With approximately 60 percent of the already small country taken up by desert, it is unsurprising that Israel has become a center for water innovation. Earlier this summer, the World Food Prize Foundation awarded Israeli agriculturist Dr. Daniel Hillel for his groundbreaking work in micro-irrigation. The award-winning Israeli desalination company, IDE Technologies, has added other major advances in water technology to the Israeli mantle. The company’s desalination plant in Tianjin, China is the largest and most environmentally friendly desalination plant in the country, powered by waste heat emitted from a nearby power plant and producing both fresh water and salt. While these plants can be major boons to the countries that host them – including Cyprus, India and Australia – they can often be too costly to erect in less developed countries.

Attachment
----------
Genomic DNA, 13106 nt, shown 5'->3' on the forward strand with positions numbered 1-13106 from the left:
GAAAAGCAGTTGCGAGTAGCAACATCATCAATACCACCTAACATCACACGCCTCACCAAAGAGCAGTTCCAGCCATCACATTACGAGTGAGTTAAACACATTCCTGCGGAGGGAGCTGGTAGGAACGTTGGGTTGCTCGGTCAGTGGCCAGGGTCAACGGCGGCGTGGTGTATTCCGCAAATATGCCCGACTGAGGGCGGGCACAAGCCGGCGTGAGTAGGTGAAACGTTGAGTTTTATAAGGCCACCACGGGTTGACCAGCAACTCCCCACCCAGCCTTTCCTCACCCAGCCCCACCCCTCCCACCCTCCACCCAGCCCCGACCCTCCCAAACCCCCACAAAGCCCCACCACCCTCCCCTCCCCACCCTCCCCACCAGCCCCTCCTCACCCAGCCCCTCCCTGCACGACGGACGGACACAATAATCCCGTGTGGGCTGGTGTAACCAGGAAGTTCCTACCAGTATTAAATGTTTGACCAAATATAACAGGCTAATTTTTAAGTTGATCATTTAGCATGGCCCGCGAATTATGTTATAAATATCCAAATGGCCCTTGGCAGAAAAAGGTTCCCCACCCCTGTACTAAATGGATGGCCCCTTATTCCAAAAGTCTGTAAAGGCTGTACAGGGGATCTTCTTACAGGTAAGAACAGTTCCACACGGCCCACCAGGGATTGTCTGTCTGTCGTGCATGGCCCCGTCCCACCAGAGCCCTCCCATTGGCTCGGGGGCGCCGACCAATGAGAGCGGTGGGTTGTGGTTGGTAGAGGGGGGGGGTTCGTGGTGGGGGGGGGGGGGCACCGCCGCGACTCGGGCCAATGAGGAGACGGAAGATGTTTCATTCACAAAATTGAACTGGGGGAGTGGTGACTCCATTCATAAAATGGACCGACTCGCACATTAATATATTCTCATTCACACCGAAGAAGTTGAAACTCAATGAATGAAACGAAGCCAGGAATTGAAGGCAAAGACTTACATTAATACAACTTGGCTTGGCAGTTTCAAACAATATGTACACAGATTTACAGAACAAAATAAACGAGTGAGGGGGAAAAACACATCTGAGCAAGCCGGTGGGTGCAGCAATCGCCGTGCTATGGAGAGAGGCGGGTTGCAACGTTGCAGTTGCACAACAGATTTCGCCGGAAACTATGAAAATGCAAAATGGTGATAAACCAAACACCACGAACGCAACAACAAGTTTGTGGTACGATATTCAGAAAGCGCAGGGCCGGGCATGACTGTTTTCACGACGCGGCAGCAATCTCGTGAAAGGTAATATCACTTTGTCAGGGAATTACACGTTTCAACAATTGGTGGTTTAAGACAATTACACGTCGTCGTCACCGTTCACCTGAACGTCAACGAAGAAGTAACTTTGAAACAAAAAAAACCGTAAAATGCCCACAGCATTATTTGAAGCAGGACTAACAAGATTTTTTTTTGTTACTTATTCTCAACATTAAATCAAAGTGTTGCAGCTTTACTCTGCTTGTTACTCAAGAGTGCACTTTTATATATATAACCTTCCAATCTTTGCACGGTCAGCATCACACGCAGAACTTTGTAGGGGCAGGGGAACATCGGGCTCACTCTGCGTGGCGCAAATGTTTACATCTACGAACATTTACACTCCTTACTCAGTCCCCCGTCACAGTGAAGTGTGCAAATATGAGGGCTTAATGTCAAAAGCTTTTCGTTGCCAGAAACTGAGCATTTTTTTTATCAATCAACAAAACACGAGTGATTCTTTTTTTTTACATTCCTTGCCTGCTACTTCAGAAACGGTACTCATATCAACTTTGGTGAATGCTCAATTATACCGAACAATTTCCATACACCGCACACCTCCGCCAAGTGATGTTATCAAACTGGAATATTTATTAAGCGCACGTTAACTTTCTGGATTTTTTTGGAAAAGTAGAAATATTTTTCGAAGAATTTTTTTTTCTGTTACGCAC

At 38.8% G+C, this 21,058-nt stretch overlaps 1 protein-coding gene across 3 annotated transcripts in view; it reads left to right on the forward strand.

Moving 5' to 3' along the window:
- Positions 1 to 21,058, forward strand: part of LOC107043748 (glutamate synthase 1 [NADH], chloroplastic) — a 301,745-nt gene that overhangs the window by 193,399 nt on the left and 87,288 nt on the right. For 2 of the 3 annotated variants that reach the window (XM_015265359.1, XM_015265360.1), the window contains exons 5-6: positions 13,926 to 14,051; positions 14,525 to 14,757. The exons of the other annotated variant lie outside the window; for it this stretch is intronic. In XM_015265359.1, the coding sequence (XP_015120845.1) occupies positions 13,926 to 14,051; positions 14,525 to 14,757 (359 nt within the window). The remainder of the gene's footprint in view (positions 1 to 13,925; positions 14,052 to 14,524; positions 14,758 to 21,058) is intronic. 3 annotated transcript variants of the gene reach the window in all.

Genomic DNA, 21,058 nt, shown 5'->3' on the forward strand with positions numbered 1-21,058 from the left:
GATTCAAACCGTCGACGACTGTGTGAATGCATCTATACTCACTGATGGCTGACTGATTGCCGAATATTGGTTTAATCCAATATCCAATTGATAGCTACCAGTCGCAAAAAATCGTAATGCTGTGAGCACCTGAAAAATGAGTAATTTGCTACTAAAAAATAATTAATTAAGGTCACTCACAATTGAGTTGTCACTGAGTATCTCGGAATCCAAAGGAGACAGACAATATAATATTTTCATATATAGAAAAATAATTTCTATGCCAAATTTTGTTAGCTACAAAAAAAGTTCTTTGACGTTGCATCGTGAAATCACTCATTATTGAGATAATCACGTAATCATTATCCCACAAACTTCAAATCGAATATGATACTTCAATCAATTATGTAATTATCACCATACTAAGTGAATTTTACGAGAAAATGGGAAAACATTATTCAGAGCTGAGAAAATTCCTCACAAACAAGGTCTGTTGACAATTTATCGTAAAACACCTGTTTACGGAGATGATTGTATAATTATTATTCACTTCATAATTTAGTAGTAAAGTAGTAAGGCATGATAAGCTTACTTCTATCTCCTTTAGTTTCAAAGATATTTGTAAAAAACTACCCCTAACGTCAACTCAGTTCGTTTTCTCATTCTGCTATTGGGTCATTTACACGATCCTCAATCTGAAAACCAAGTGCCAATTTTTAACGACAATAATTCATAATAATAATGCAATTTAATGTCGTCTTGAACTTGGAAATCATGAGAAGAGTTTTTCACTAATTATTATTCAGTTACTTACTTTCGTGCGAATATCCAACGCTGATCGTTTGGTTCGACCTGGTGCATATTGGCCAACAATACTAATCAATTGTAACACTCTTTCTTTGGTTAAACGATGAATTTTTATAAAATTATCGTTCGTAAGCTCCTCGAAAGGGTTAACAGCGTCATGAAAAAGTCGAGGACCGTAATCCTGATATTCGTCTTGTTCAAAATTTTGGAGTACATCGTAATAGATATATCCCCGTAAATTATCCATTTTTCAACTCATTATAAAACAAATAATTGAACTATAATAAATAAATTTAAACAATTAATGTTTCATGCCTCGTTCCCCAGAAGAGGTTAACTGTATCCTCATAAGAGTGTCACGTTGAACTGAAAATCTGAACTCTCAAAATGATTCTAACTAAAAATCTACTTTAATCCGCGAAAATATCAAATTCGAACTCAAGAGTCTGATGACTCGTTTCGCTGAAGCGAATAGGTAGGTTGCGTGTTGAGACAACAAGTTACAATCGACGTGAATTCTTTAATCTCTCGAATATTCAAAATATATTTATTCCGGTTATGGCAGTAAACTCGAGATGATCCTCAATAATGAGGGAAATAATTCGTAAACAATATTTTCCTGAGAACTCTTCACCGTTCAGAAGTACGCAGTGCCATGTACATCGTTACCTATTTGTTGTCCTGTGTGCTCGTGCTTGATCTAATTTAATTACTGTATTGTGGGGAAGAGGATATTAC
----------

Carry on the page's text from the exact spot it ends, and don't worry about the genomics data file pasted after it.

But a new discovery may make these desalination systems affordable for water poor areas including Africa and other parts of the Middle East. Researchers from the Zuckerberg Institute for Water Research at Ben Gurion University in the Negev (Israel’s vast desert region) and central Arava R&D are now able to use solar energy to run a custom-engineered desalination process at a fraction of the cost of more conventional systems. Not only does the new technology generate clean water for crops, it also allows farmers to choose which of the salt water’s minerals should be retained. Tests in Israel’s Arava Valley, just south of the Dead Sea, are showing that farmers will need up to 25 percent less water and fertilizer than they had typically used.

Ben Gurion University’s Rami Messalem said the “breakthrough here was to make the system more economical and we’ve done this using nanofiltration cleverly. Our system is compatible with electricity but is based on the premise that it can be used in poor countries, in places where you don’t have an electricity source — as a standalone system.”

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